Led by the first author Kaat Hebbrecht, we published an open access paper a few days ago on “Understanding personalized dynamics to inform precision medicine: a dynamic time warp analysis of 255 depressed inpatients” in *BMC Medicine*. You can find the full text here.

I briefly summarize the paper in this blog post, given that the paper:

- is primarily the work of a stellar early career researcher
- provides a neat bridge between idiographic (i.e. personalized) and nomothetic (i.e. group-level) data exploration
- is concerned with precision medicine
- is estimated on a rich clinical trial dataset
- features dynamic time warping analysis (DTWA) — a very interesting method many of you may not be familiar with

## Overview

Overall, we used depression symptom data from a clinical routine outcome monitoring study, with assessment points every 2 weeks for a median of 11 weeks (average 5.8 assessments per patient), in 255 depressed inpatients. We present the first implementation of time-series DTWA of depression symptom trajectories, showing how this works both for the intra-individual (i.e., idiographic) and inter-(intra)-individual (i.e., nomothetic) level.

## DTWA

DTWA aims to measure the similarity between two time-series. From our paper: DTWA “uses a dynamic (i.e., stretching and compressing) programming approach to minimize a predefined distance measure (e.g., Euclidean distance), in order for the two time-series to become optimally aligned through a warping path. The “optimal” alignment minimizes the sum of distances between the aligned elements”. The R package dtw can be used for this purpose, and you can find the R script on DTWA here. So overall, we end up knowing how closely correlated the time series of 2 variables is.

## Idiographic analysis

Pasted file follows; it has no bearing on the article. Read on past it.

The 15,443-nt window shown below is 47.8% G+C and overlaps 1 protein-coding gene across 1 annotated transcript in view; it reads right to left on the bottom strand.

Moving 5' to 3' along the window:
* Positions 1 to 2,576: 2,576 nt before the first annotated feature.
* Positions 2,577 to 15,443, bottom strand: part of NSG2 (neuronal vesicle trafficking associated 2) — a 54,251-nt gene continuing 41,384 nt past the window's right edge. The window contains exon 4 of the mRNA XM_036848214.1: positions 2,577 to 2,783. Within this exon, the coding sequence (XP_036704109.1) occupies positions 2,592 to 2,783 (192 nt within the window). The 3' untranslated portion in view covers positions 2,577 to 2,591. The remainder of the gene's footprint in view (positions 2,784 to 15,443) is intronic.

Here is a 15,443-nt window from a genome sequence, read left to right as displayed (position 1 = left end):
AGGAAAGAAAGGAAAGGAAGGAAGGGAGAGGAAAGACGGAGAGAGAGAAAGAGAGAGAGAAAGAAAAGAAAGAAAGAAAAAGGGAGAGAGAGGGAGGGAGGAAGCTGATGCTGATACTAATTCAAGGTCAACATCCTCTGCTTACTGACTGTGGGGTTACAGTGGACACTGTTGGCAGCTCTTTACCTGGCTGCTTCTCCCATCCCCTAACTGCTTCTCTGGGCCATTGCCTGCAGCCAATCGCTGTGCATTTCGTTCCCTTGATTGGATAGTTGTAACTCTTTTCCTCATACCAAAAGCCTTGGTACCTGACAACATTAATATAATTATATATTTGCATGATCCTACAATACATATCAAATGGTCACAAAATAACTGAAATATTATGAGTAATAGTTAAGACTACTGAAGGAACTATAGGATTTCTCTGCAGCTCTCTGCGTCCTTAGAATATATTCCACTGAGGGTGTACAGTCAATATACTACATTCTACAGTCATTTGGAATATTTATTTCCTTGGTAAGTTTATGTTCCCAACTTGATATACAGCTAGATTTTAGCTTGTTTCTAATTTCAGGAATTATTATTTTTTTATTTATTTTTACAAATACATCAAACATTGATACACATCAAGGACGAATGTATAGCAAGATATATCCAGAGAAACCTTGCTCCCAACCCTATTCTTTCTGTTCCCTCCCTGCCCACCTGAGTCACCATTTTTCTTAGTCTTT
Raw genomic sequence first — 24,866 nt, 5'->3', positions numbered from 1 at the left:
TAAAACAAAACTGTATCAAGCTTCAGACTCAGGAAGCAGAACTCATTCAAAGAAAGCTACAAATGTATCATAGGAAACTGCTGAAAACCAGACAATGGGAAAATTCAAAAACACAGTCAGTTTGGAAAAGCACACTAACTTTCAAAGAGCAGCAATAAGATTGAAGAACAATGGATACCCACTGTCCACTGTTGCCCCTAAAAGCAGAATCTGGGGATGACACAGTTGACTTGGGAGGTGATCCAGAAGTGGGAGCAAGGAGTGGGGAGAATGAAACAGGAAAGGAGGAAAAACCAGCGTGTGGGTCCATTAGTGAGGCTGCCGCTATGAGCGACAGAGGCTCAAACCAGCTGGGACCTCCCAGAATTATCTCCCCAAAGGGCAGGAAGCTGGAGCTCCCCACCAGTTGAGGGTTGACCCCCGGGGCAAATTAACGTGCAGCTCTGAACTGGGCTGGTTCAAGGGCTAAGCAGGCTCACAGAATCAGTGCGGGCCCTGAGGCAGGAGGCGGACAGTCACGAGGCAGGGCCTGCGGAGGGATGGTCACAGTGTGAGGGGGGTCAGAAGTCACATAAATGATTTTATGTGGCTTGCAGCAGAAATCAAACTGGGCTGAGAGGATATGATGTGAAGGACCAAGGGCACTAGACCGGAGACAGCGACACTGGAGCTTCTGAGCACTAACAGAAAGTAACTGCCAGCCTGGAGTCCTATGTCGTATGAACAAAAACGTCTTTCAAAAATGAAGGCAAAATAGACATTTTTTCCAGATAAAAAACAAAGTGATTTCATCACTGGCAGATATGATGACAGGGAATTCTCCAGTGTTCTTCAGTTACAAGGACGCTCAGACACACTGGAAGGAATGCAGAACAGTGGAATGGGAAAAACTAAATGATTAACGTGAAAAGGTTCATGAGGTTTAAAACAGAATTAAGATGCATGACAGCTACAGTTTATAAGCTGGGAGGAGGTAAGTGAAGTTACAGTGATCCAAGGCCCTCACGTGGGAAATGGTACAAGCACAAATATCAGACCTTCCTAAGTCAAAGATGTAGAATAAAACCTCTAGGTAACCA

We did this for all item pairs, for each participant. For example, for ID=17, we may find that ‘depressed mood’ and ‘loss of interest’ are strongly aligned, and DTWA provides us with a distance metric for that (how closely they are aligned). We now have a 17 items x 17 items distance matrix for each person. Here is the matrix for 2 patients from our data; smaller distance (in red) means more closely aligned.

We then used cluster analysis to see how, in each person, these distances cluster together. We forced 3 clusters per person to allow some comparability across patients, and to keep the visuals manageable, but of course you would be free to do this analysis in an even more idiographic way and instead use data driven ways to determine clusters:

Here is a plot of the time series of the items for these 2 patients, organized by the 3 clusters per person:

In the last step, we visualized the distance matrices as network, per person; here again for our 2 example patients:

We also describe these 2 patients in some more detail in the paper as case reports.

## Nomothetic analysis

Averaging all of the above across people, we identified 5 clusters of items (although it’s a smooth scree plot, so you could also defend 4 or 6).

We called these dimensions (although there is some subjective interpretation in there for sure):

We then used two different methods to plot the relations among these, with very similar results:

Finally, here are all individual time series of symptoms, along with their reduction over time: